Join the fight against climate change
By By Tom Jensen, NORTH CAROLINA SIERRA CLUB COOL CITIES PROGRAM
The Washington Daily News is allowing the publication of guest editorials from select individuals and organizations on issues of local and regional significance. The views expressed by guest editorialists do not necessarily reflect those of the Washington Daily News, its owners or employees. If you would like to be considered as a future editorialist, please send an e-mail with your name and intended topic to: email@example.com.
Last month, Greenville became the first of the Sierra Club’s ‘Cool Cities’ in eastern North Carolina. Washington, Chocowinity, Bath or any other community in Beaufort County could be the next.
Greenville received the ‘Cool City’ honor because it signed onto the U.S. Mayors Climate Protection Agreement. It is a nonbinding document that commits cities to working toward a 7 percent reduction in their greenhouse gas emissions levels from what they were in 1990 by 2012.
More than 600 cities across the country and 20 right here in North Carolina have made this pledge. Conservative mayors, liberal mayors and everyone in between on the political spectrum has joined the effort. It’s a truly bipartisan program. It is also an initiative that is appropriate for cities of all sizes. Communities participating in North Carolina range from Raleigh and its more than 300,000 residents to Highlands, which has fewer than 1,000.
What is so unique and special about the Cool Cities program is that while it brings cities across the state and the nation together toward a common goal, it leaves up to each individual community what actions to take to reach its target reductions. No two cities are the same; based on things like size, location, and financial situation they come up with the best initiatives tailored toward their community. It is a program that empowers localities and emphasizes innovation.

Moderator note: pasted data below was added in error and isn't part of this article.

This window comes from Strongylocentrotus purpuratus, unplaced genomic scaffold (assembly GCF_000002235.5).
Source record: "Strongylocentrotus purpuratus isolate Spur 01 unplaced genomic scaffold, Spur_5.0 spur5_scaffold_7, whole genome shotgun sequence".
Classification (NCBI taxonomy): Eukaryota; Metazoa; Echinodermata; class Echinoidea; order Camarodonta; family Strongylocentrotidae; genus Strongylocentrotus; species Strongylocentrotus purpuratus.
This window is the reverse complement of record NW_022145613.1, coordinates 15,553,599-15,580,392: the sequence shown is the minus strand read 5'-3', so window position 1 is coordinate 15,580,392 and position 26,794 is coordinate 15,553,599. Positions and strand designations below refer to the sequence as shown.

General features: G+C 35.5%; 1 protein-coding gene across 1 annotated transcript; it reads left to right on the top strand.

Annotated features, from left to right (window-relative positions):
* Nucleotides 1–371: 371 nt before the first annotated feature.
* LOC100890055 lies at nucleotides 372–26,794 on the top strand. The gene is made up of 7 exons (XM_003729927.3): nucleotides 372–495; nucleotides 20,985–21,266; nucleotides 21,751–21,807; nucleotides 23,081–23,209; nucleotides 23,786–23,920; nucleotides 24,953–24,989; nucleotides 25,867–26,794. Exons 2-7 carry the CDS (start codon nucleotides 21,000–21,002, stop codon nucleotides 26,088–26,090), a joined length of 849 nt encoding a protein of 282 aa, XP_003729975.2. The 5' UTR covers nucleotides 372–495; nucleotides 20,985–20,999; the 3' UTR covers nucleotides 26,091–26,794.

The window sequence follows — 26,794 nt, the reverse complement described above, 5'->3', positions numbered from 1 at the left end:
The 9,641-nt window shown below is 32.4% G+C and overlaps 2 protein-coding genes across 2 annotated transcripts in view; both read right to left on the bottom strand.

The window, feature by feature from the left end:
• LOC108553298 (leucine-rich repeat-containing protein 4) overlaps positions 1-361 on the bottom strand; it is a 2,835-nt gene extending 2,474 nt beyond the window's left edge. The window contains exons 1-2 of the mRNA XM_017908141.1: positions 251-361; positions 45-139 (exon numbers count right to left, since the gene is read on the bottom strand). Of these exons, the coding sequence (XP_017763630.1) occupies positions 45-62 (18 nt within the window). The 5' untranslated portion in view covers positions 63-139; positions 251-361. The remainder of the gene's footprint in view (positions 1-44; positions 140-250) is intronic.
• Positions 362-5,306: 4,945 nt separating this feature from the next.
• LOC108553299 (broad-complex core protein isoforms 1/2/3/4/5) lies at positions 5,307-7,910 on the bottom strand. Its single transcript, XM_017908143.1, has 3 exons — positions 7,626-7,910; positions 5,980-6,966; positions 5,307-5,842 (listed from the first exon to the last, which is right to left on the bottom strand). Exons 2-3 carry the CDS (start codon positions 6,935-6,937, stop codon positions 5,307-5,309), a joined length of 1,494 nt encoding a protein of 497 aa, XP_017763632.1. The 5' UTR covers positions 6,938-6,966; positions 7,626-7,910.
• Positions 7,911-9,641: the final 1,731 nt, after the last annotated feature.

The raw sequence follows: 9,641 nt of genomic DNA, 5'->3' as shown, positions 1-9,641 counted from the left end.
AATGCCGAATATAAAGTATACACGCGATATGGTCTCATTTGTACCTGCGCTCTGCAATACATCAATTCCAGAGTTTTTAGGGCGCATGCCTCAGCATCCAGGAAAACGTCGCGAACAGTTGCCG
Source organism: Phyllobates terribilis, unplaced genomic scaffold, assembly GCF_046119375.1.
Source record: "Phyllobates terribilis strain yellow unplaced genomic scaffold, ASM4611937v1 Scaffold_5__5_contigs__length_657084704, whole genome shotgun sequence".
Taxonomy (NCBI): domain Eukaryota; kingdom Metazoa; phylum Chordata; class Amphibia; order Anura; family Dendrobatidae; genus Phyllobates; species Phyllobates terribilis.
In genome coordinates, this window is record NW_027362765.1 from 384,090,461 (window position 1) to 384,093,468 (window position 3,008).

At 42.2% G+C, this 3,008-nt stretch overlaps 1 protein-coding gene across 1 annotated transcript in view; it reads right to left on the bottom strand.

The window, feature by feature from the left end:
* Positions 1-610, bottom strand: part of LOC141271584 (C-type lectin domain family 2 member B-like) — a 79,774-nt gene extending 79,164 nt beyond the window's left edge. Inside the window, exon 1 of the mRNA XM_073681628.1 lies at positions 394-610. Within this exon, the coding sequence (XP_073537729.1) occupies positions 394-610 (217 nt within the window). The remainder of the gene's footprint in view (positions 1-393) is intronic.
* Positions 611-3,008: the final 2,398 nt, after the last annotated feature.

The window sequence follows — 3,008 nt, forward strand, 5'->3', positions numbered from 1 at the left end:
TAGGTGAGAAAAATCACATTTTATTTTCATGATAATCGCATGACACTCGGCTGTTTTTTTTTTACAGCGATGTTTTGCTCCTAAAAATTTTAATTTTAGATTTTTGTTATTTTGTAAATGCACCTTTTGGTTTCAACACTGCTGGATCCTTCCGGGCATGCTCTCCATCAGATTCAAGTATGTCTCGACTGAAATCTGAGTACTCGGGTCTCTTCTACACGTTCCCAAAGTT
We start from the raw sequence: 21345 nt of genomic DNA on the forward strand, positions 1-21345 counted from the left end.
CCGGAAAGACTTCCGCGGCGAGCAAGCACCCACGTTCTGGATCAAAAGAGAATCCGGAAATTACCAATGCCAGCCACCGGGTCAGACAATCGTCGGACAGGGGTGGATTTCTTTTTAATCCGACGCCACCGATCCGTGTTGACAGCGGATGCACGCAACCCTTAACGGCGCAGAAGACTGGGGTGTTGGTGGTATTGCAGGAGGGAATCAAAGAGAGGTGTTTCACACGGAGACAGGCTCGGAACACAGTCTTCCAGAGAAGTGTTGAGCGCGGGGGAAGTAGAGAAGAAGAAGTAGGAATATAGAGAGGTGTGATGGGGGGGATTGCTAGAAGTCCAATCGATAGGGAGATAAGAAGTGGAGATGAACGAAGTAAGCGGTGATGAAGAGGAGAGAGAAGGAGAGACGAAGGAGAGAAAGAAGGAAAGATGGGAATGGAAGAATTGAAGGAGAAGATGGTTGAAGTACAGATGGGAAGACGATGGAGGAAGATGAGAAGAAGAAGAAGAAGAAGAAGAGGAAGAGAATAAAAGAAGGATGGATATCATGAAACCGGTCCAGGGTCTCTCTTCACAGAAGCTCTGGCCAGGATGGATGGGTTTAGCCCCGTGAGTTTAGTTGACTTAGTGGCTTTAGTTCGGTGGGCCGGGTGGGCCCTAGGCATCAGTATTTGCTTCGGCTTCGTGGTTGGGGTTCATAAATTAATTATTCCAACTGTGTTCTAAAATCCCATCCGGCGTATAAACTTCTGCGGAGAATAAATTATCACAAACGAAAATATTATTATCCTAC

One of the most common things cities across the state are doing to reduce their greenhouse gas emissions is cutting down on energy usage. This is both good for the environment and good for the taxpayer. One North Carolina school district hired a firm in 2002 to come and look at ways it could reduce its power bills. Now just five years later, it has already seen over a million dollars in cost savings from the recommendations that were made! Whether you believe in global warming or not, you have to agree that this kind of program is a good thing for the public.
Another thing many ‘Cool Cities’ are doing is increasing the fuel efficiency of their town vehicle fleets. For example, Greenville has purchased a Ford Escape hybrid for its fire department. In Gastonia, they have a ‘no idling’ policy for town vehicles and increase fuel efficiency by regularly checking to ensure that tires are inflated.
Other suggestions included in the U.S. Mayors Climate Protection Agreement for communities to consider are promoting tree planting, increasing recycling rates, and creating a broader level of public education about what folks can do to live in a more sustainable manner in their everyday lives.
These may seem like small things, and they are. But if every community does a lot of these small things as opportunities arise, then it will put a big dent in the problem of climate change. The folks in Washington, D.C. have not done a particularly good job on this issue, so it’s up to the folks in Washington, N.C. to do the things that will really make a big difference.
I’ve found as I’ve traveled the state for the Cool Cities program that the residents of the communities that have joined are extremely proud of the leadership their cities have shown. I encourage local governments in Beaufort County to sign onto the U.S. Mayors Climate Protection Agreement, and I urge the residents to show local officials their support for this program. It would be my pleasure to travel to the area later this year to honor local ‘Cool Cities.’
Greenville has provided tremendous leadership on this issue for eastern North Carolina, but it can’t accomplish that much on its own. I hope that other local communities will join it in the fight against climate change. The more cities that join, the better our future will be.